The multiplexed signal is transmitted over a communication channel such as a cable. The multiplexing divides the capacity of the communication channel into several logical channels, one for each message signal or data stream to be transferred. A reverse process, known as demultiplexing, extracts the original channels on the receiver end.

A device that performs the multiplexing is called a multiplexer (MUX), and a device that performs the reverse process is called a demultiplexer (DEMUX or DMX).

Inverse multiplexing (IMUX) has the opposite aim as multiplexing, namely to break one data stream into several streams, transfer them simultaneously over several communication channels, and recreate the original data stream.

In computing, I/O multiplexing can also be used to refer to the concept of processing multiple input/output events from a single event loop, with system calls like poll and select (Unix).

NPL network

The NPL Network or NPL Data Communications Network was a local area computer network operated by a team from the National Physical Laboratory in England that pioneered the concept of packet switching. Following a pilot experiment during 1967, elements of the first version of the network, Mark I, became operational during 1969 then fully operational in 1970, and the Mark II version operated from 1973 until 1986. The NPL network, followed by the wide area ARPANET in the United States, were the first two computer networks that implemented packet switching, and were interconnected in the early 1970s. The NPL network was designed and directed by Donald Davies.

Outline of telecommunication

The following outline is provided as an overview of and topical guide to telecommunication:

Telecommunication – the transmission of signals over a distance for the purpose of communication. In modern times, this process almost always involves the use of electromagnetic waves by transmitters and receivers, but in earlier years it also involved the use of drums and visual signals such as smoke, fire, beacons, semaphore lines and other optical communications.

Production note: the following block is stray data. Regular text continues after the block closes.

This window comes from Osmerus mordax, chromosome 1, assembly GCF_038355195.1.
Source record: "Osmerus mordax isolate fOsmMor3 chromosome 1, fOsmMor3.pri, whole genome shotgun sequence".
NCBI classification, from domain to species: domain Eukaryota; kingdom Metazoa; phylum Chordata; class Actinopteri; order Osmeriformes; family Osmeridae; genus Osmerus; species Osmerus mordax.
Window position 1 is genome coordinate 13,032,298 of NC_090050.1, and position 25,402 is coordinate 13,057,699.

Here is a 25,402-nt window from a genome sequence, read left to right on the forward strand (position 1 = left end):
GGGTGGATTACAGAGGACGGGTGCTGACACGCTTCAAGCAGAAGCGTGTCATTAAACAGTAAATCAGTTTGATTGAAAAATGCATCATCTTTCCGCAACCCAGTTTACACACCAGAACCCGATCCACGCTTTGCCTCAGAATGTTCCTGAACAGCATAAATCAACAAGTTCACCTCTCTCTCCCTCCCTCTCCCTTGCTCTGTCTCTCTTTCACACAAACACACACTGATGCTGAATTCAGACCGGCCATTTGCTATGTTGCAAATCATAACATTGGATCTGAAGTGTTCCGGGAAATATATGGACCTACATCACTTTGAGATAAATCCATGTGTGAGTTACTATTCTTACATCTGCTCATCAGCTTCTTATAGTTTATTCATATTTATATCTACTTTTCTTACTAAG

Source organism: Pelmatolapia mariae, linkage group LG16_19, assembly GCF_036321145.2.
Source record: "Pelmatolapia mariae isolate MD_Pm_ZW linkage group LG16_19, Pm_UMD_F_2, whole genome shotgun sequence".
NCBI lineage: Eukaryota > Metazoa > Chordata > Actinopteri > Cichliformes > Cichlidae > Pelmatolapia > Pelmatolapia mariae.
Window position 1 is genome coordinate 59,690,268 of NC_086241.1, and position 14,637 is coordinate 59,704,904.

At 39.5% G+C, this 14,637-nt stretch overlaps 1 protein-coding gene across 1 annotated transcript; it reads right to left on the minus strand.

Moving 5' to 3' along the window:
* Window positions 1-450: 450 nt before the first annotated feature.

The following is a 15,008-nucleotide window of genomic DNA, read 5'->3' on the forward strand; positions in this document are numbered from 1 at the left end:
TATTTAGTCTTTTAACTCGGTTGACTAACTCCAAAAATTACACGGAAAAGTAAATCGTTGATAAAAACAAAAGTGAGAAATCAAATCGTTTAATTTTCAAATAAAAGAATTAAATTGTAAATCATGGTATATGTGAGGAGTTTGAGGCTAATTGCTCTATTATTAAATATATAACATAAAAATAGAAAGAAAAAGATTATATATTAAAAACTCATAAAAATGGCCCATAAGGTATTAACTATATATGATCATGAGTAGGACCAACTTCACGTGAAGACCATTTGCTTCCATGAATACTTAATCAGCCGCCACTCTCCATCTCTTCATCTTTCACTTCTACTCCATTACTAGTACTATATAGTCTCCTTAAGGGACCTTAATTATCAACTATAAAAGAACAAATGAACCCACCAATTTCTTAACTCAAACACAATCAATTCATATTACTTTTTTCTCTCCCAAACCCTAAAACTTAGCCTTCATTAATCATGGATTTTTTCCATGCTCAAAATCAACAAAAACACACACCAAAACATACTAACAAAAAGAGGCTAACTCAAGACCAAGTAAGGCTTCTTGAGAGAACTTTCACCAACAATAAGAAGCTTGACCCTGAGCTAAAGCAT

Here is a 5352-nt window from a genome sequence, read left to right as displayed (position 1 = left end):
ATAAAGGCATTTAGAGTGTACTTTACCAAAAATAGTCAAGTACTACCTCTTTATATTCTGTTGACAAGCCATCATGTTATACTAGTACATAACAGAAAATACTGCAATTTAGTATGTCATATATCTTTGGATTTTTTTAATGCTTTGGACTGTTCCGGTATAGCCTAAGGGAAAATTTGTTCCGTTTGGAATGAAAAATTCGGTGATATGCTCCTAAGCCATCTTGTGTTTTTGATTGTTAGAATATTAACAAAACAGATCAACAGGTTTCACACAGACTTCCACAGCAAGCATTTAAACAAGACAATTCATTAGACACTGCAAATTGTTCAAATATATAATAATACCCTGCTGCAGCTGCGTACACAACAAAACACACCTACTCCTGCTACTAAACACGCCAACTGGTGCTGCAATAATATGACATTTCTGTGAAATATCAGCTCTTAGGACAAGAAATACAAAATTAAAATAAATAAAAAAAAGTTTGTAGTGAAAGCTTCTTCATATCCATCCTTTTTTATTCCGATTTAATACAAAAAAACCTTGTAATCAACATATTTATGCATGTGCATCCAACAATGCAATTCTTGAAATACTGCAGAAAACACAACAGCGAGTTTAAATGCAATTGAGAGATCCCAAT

Rotary dial

A rotary dial is a component of a telephone or a telephone switchboard that implements a signaling technology in telecommunications known as pulse dialing. It is used when initiating a telephone call to transmit the destination telephone number to a telephone exchange.

On the rotary phone dial, the digits are arranged in a circular layout so that a finger wheel may be rotated with one finger from the position of each digit to a fixed stop position, implemented by the finger stop, which is a mechanical barrier to prevent further rotation.

When released at the finger stop, the wheel returns to its home position by spring action at a speed regulated by a governor device. During this return rotation, the dial interrupts the direct electrical current of the telephone line (local loop) a specific number of times for each digit and thereby generates electrical pulses which the telephone exchange decodes into each dialed digit. Each of the ten digits is encoded in sequences of up to ten pulses so the method is sometimes called decadic dialling.

The first patent for a rotary dial was granted to Almon Brown Strowger (November 29, 1892) as U.S. Patent 486,909, but the commonly known form with holes in the finger wheel was not introduced until ca. 1904. While used in telephone systems of the independent telephone companies, rotary dial service in the Bell System in the United States was not common until the introduction of the Western Electric model 50AL in 1919.From the 1980s onward, the rotary dial was gradually supplanted by dual-tone multi-frequency push-button dialing, first introduced to the public at the 1962 World's Fair under the trade name "Touch-Tone". Touch-tone technology primarily used a keypad in form of a rectangular array of push-buttons for dialing.

Steam car